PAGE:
Office occupancy reaching ‘new status quo’ as hybrid workdays remain relevant: Reporter
Axios Markets Reporter Emily Peck sits down with Yahoo Finance Live to break down plateauing office occupancy rates as work-from-home options continue to be prevalent, while also commenting on how Silicon Valley Bank attributed remote work as a business risk ahead of its collapse.
SEANA SMITH: The battle over remote work is having a huge impact on commercial real estate. Office vacancy levels are nearing their highest level that we've seen since the 1980s. This is all according to new data out from Moody's Analytics. And that's due to several factors, among them the rise in remote work and also this higher-interest-rate environment.
Let's talk about it with Emily Peck, Axios markets reporter. Emily, it's good to see you, and I know you've been digging into this report from Moody's. Just paint a clear picture for us. How dire is the situation right now within commercial real estate?
EMILY PECK: So I wouldn't say it's dire. Commercial real estate never gets to dire. It's been sort of this slow-moving crisis unfolding over the past one or two years where, you know, we're all working from home. I'm home right now. Companies need less office space. Offices-- vacancy rates are creeping up, and at the same time, interest rates are rising, making it harder for landlords to keep going. So we have seen a slight increase in some landlords, you know, defaulting, walking away from certain buildings.
DAVE BRIGGS: Are we seeing a plateau when it comes to the return to office, or is it still a moving target?
EMILY PECK: I think we're getting to a new status quo, a plateau, just like you said. In some cities, offices are about 50% of where they were before the pandemic, and those numbers really aren't going higher. So there's kind of like a-- there's basically a reckoning going on right now in the space. Everyone's coming to terms with the fact that, you know, there is no going back. Remote work is here to stay. Companies don't need as much office space as they used to.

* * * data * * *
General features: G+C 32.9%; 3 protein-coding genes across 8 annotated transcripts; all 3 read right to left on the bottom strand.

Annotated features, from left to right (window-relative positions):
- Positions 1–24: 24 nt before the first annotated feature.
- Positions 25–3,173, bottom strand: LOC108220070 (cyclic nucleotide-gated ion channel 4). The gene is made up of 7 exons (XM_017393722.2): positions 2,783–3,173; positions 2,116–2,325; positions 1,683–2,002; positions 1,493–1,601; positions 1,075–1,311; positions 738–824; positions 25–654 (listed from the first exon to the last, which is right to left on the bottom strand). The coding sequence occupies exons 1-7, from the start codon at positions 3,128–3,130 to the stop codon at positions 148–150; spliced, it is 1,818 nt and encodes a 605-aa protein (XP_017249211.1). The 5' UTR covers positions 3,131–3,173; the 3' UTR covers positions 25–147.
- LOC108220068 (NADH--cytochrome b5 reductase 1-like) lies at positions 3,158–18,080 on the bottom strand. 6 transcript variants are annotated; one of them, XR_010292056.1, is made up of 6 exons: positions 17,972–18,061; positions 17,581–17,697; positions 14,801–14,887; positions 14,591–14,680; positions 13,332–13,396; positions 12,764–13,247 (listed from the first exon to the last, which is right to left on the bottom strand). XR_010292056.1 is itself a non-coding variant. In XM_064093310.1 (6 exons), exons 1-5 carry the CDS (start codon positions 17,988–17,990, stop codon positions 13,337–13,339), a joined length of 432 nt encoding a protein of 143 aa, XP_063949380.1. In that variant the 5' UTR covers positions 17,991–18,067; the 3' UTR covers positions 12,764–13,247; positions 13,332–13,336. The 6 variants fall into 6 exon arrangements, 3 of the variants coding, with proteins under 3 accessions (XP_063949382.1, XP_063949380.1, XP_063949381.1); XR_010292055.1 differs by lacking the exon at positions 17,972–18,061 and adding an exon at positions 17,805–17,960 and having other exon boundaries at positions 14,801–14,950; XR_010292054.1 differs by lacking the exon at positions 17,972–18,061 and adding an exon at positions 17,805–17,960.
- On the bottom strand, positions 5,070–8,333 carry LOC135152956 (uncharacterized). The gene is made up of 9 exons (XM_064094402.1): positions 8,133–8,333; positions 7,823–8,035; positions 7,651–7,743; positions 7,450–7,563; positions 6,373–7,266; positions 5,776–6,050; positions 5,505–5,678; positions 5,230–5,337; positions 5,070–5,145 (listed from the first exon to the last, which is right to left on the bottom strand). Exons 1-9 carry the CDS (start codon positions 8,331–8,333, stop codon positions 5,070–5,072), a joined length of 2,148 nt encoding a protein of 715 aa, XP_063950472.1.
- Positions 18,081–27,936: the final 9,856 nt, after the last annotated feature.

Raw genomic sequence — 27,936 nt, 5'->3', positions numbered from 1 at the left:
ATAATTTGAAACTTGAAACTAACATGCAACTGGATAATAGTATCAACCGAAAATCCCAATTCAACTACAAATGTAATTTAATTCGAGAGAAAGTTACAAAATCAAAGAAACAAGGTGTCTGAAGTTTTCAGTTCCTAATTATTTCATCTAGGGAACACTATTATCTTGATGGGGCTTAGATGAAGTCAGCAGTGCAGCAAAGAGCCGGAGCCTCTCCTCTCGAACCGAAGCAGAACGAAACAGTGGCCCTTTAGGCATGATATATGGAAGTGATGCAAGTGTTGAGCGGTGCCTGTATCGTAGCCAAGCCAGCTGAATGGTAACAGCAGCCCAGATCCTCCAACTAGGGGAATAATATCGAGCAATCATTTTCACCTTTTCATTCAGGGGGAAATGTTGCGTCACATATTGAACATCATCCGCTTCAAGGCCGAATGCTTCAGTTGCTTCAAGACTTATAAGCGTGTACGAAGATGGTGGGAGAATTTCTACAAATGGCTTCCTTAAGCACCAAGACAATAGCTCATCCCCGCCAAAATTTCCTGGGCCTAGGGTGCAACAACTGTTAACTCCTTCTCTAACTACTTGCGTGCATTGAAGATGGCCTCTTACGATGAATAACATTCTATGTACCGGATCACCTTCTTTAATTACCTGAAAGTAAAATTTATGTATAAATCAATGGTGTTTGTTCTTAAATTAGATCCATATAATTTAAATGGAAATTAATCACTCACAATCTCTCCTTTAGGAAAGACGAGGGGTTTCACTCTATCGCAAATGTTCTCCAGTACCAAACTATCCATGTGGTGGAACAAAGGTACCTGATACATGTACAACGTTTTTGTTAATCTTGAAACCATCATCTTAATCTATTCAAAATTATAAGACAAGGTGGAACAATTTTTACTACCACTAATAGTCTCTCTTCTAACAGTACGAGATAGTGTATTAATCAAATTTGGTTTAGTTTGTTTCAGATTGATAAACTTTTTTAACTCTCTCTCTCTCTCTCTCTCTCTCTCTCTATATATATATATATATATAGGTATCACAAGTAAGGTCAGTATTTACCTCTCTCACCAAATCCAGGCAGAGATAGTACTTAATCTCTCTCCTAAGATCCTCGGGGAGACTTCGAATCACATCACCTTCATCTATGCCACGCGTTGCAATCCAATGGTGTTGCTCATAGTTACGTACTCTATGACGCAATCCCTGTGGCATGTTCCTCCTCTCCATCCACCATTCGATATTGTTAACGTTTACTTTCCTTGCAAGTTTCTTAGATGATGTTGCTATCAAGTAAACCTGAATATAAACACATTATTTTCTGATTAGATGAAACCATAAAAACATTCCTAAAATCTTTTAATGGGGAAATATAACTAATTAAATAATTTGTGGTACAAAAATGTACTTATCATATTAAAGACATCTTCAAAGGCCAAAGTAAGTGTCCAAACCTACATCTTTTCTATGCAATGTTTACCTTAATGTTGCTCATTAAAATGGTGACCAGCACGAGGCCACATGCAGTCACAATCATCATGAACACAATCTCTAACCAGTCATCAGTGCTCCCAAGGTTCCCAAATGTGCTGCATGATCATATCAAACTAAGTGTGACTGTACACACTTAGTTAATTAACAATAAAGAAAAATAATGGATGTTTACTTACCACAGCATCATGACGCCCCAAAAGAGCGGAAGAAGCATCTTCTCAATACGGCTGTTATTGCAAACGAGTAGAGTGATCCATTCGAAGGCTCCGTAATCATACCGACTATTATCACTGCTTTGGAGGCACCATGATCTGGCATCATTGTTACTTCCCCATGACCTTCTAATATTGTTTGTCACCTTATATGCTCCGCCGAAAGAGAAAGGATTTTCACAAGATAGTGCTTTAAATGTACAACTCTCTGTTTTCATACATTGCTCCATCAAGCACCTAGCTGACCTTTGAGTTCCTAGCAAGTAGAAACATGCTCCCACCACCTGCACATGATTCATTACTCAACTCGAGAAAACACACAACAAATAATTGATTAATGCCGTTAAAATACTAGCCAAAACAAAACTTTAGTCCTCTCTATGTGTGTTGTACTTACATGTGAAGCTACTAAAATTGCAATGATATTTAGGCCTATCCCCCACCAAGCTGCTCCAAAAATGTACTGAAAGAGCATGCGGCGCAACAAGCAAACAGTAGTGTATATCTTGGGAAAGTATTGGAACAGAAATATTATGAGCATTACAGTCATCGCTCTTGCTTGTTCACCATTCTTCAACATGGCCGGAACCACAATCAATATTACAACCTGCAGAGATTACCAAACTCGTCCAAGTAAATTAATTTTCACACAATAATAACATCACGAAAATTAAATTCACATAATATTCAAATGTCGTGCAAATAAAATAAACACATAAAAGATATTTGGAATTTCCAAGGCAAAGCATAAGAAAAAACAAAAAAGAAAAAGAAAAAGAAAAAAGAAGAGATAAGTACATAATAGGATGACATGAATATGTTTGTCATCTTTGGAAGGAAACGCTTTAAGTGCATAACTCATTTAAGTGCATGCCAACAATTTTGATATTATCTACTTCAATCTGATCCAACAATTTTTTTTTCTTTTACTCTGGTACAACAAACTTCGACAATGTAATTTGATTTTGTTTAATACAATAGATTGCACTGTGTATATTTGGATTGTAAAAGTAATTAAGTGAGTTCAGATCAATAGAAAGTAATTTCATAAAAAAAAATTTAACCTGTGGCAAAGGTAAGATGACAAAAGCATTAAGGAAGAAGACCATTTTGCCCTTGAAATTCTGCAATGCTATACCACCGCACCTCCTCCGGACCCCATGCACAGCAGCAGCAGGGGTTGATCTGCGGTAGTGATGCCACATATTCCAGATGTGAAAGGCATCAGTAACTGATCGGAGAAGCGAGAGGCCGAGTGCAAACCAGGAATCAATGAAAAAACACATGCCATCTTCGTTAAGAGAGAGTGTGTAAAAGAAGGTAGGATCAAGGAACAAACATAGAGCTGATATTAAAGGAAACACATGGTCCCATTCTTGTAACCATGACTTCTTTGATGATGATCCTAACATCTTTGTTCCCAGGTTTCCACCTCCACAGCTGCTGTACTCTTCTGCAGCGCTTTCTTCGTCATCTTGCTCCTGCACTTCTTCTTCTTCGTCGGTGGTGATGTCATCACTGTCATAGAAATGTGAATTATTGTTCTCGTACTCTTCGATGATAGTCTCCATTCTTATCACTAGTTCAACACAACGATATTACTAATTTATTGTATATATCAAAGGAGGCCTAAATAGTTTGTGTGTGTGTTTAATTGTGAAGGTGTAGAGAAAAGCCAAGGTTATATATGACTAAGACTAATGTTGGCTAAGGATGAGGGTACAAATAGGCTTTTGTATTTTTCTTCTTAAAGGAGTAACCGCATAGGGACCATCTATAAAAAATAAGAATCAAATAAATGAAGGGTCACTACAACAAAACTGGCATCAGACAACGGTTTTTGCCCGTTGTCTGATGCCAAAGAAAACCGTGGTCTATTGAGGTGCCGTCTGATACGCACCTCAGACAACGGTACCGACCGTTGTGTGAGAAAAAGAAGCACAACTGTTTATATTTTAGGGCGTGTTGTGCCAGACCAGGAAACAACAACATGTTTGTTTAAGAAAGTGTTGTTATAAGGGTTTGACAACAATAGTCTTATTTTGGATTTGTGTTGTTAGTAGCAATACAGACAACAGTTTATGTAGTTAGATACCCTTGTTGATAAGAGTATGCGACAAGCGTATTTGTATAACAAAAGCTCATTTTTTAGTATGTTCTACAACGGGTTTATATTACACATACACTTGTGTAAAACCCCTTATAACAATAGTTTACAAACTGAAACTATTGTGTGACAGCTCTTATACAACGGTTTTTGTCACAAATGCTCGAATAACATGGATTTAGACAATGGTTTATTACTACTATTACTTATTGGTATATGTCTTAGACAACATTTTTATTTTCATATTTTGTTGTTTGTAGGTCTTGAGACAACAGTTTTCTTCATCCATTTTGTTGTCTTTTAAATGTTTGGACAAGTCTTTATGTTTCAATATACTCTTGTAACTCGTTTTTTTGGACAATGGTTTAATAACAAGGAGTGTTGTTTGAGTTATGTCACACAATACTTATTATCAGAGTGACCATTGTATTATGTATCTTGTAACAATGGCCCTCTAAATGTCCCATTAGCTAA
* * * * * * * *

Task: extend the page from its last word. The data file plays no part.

DAVE BRIGGS: I'm going to challenge you on that, though. As we've seen the tech layoffs continue to build and build and a lot of those CEOs start, saying, hey, we want you back in office as this economy begins to sour and layoffs continue, don't you expect that number to continue to climb in terms of people coming back to the office?
EMILY PECK: I don't know that it's going to climb. I think the tech sector is unique, and we have seen companies call workers back, but it's not going back to five days a week. I think there's an expectation for hybrid work now, and that's the difference. I think you might see at the margins a creep up, but most of the people I'm talking to don't expect, you know, to go back to the days of 2019 when everyone was in the office every day of the week, maybe except for Friday.
SEANA SMITH: Emily, there was a piece in the "Financial Times", the "FT," over the weekend-- Got our attention. I know it got your attention as well-- linking SVB and the risks that they took in their portfolio to their work from home, their remote-work culture. And there was one Stanford professor quoted in this article saying that ideas like hedging interest rate risk often come up over lunch or in small meetings.
I'm having a very tough time linking these two. Help it make sense for me.
EMILY PECK: Yeah, that was a very specific quote. I'm not sure what to make of that either. I think the big-picture takeaway from SVB-- I mean, we know this bank failed for bigger-picture reasons because interest rates rose really quickly. They had too much long-term bonds on their balance sheet, et cetera.
Remote work more like a symptom than a core problem and an easy target for people to blame. And certainly Silicon Valley Bank was an outlier among other bank peers in that it was remote, touted its hybrid and remote work, like, on its recruitment site, which is really different from other banks. So when it's time to do the autopsy on the failure, it's sort of easy to point to that instead of blame management or other things, right? It's like, well, it's remote work's fault, surely. But I'm not sure-- I'm not sure if it really is.
SEANA SMITH: Yeah, I'm having a tough time buying that. But, Emily, do you see this at all impacting maybe how other banks operate if there are remote workers inside other banks? Obviously we know a lot of the larger banks have already brought back their employees to the office. Do you think more people within that sector are going to be forced back into the office?
EMILY PECK: Yeah, I think a story like this-- I mean, a lot of people read the "FT" story or my story in Axios. I think a story like this spreads really far and gives ammunition to managers and executives who want to call workers back.
I did hear from a few folks in banking that were like, why did you publish this story? My boss is just going to use it to make me come back in all the time.
SEANA SMITH: Yeah, certainly some questions about all of this. Well, Emily Peck, good to have you. Thanks so much.